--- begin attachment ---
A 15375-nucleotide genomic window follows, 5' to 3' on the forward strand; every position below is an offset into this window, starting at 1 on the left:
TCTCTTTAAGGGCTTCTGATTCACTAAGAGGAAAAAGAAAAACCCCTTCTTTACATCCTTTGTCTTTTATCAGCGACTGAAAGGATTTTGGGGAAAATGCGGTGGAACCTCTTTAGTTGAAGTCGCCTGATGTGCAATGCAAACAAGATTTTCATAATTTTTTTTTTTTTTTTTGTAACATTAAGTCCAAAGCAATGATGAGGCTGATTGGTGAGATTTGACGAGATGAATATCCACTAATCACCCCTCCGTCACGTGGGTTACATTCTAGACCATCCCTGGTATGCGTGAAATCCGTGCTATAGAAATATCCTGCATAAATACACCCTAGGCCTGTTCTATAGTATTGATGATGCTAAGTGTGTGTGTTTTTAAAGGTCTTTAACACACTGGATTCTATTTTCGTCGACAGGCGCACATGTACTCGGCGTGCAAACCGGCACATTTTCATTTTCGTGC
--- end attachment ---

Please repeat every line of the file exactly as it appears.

A 15375-nucleotide genomic window follows, 5' to 3' on the forward strand; every position below is an offset into this window, starting at 1 on the left:
TCTCTTTAAGGGCTTCTGATTCACTAAGAGGAAAAAGAAAAACCCCTTCTTTACATCCTTTGTCTTTTATCAGCGACTGAAAGGATTTTGGGGAAAATGCGGTGGAACCTCTTTAGTTGAAGTCGCCTGATGTGCAATGCAAACAAGATTTTCATAATTTTTTTTTTTTTTTTTGTAACATTAAGTCCAAAGCAATGATGAGGCTGATTGGTGAGATTTGACGAGATGAATATCCACTAATCACCCCTCCGTCACGTGGGTTACATTCTAGACCATCCCTGGTATGCGTGAAATCCGTGCTATAGAAATATCCTGCATAAATACACCCTAGGCCTGTTCTATAGTATTGATGATGCTAAGTGTGTGTGTTTTTAAAGGTCTTTAACACACTGGATTCTATTTTCGTCGACAGGCGCACATGTACTCGGCGTGCAAACCGGCACATTTTCATTTTCGTGC